I sat her on my lap and had her help a little with the beginning. She’s still a little needle-shy, but I showed her how to guide the fabric without pushing it. After awhile, it’s easier to finish it up myself, so she bounced off to another paper project while I finished up the sewing.
Later, when the body was done, I asked her to draw the eyes on with a pen the way she wanted, so I could paint them.
And finally, the little mossy cat-dragon was done! I’m no master sewer by any means, and my dolls are ALWAYS quite wonky, but the best part is that she doesn’t care, because we made it together and she designed it herself.
I always ask her what she thinks when it’s done, and she always says she loves them so much. Once, she said “when we make dolls, it doesn’t always turn out exactly like I thought in my drawing….but it always turns out so much BETTER.”
I noticed she uses dolls as an icebreaker with other kids at the child care room at the gym, and sort of walks up to kids and just starts playing dolls with them. Sure, they ask what the heck it is, but when she tells them, I think they sort of dig it. I brought it to visit her at school lunch the other day, and made it move around like a puppet and play, and had the kids (who had at first looked at me like I was odd…which I am, btw) cracking up and laughing at the silly antics of her little mossy doll.
So wonky or not, it took me about an hour and a half to make something that she could make connections with. In just a short amount of time, we made something she could proudly tell people she designed…and that little feeling of pride glows on her face when she talks to other kids. Which makes ME smile. And that’s what it’s all about, isn’t it?
It’s been a busy week, trying to keep up with the world…sometimes it’s nice to just step away and do an easy, fun little thing with the kid.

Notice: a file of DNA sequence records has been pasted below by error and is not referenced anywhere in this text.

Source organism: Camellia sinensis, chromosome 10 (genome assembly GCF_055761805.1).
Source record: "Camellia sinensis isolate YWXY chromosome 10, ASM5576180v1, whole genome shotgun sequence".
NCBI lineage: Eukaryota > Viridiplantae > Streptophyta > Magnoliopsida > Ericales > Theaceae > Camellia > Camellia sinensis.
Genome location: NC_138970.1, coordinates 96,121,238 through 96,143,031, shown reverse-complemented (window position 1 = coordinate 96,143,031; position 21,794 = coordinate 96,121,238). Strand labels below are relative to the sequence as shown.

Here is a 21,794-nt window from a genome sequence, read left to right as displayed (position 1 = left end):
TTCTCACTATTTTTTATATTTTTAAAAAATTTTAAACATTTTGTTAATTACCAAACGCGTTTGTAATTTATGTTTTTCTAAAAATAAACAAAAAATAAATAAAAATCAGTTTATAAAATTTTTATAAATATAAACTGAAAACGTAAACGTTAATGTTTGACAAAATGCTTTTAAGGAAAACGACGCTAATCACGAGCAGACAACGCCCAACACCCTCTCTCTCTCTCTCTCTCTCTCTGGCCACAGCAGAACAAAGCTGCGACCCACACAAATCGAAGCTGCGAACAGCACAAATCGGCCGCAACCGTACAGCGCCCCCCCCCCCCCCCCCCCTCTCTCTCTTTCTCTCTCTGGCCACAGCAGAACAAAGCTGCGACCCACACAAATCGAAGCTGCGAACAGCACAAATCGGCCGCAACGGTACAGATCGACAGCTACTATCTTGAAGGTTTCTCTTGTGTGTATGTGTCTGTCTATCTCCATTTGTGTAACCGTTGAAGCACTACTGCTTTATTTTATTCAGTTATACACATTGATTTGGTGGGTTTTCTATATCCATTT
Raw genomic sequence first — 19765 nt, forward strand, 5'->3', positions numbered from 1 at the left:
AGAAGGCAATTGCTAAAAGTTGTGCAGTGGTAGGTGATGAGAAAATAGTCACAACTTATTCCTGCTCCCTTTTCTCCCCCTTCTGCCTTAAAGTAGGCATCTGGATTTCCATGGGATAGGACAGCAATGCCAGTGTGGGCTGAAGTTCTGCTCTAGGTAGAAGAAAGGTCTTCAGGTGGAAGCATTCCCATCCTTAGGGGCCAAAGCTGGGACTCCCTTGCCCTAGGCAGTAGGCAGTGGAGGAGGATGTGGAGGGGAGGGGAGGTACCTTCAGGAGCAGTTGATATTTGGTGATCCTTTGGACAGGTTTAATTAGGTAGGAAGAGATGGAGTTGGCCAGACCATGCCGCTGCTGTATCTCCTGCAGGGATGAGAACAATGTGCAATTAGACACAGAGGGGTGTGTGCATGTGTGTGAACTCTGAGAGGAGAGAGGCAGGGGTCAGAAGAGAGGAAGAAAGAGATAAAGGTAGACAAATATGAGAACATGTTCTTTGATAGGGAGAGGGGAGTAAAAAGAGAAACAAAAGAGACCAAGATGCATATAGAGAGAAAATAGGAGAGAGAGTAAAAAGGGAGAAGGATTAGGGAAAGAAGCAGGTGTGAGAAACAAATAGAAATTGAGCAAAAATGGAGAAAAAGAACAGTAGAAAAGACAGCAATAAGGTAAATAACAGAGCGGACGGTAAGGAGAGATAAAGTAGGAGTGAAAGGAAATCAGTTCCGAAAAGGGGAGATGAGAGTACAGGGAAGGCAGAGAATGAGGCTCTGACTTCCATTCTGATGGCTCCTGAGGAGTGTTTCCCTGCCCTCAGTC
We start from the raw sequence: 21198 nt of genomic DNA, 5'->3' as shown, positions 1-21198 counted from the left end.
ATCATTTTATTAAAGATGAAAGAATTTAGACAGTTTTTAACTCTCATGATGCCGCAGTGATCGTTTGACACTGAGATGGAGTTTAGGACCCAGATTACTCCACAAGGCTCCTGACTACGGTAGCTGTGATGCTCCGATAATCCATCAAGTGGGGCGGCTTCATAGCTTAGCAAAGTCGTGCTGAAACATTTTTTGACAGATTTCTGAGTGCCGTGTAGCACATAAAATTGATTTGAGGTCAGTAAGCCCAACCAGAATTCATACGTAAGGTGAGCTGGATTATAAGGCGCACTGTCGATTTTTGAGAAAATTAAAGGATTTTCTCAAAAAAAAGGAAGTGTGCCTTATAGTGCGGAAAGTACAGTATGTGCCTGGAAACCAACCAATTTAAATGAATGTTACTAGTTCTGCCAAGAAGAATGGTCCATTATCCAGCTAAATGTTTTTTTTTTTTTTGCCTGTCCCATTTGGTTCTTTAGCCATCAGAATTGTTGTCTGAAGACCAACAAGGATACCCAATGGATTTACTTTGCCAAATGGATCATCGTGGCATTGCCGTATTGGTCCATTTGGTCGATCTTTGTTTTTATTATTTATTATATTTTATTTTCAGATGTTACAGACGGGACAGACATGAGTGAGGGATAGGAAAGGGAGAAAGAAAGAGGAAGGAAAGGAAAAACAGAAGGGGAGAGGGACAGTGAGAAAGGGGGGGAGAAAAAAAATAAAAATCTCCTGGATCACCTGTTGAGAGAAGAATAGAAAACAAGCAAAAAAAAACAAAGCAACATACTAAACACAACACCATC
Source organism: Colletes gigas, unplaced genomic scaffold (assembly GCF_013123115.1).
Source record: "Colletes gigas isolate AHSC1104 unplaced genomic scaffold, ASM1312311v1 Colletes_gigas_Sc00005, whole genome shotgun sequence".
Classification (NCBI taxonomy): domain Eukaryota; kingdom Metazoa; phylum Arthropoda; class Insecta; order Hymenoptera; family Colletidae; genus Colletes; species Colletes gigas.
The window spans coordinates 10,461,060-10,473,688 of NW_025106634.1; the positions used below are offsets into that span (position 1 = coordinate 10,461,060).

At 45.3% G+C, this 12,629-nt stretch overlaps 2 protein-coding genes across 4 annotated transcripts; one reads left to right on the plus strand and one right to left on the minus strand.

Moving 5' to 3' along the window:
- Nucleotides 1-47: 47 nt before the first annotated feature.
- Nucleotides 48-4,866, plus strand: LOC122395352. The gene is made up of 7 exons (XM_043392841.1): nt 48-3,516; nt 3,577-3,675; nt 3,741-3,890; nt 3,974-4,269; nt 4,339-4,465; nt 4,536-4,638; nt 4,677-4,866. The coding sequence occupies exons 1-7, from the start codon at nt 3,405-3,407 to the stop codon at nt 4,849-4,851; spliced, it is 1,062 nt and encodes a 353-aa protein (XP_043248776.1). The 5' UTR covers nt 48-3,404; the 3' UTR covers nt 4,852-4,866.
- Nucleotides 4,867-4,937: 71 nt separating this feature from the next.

My mother’s day weekend was spent with a large group of giggling Girl Scouts, on a Mother-Daughter Campout in the woods. (Please please, calm your envy…)
Even with the archery, horseback riding, and nature walks we did, if you asked Myla what her favorite part was, she’d tell you it was the nature project. She’s been asking me to do it again, and since our Texas days have cooled down for a couple of days, we were able to just go into our yard and have some fun. So I thought I’d share what we worked on, in case you’d like to give it a go yourself!
First step is to Pick some plants. You want to find things that have a variety of shapes and sizes and colors, but you want to make sure they’re fairly flat. You don’t need to go far; if you’ve got houseplants nearby, or have access to grass (unlike some Ohioans I’ve heard, who are currently covered in snow) and plants in your own yard, all you have to do is gather them up.
Next, you’ll need contact paper. I’m sure it’s cheaper sold in rolls, but I only happened to have self-laminating sheets on hand, which are admittedly a bit pricier. But they got more action with this project than they’ve seen in a while, so I didn’t mind.
With your gathered plants nearby, unpeel half of the sheet with the sticky side up, so you can start placing your plants where you want them, into whatever design you choose.
Since Myla’s more into building animals and creatures and things with faces, she went straight for making something adorably weird, even adding little bits of paper for the eyes, while I made a simple little mouse. Fun little tip: clover petals look like hearts. 🙂
Or you can go decorative, like my wonky little tree-shape below.
Myla moved on to making a rabbit from various plants, being very careful in properly laying them out how she wanted. With have the page exposed, when you feel finished, just unfold the other half and fold it over your piece to seal it up.
Once you’ve folded it over and sealed it up, cut around your piece, being sure to leave quite a lot of space around. Sometimes, it even helps to seal it twice, making sure all the edges or sealed, or air will get in, and your little creations will discolor and “turn rotten,” as Myla says.
And there you have it! Just a fun and easy little idea to make into bookmarks or punch holes to make a mobile to hang in a window. And a calm little happy project that nearly anyone of any age can do. So get out and spend some time in the sunshine (if you have it) and make some lovely little things with someone you love!
Kid time is the BEST time for messes…
And drawing on yourself! Sadly, Myla’s school doesn’t allow for crazy hair color and excessive temporary tattoos (weird, huh?). So summertime was a GREAT time to do all that. And even best is when everyone else gets involved, too. At our house, family visits usually mean the markers come out at some point, and Myla offers everyone some “ink.”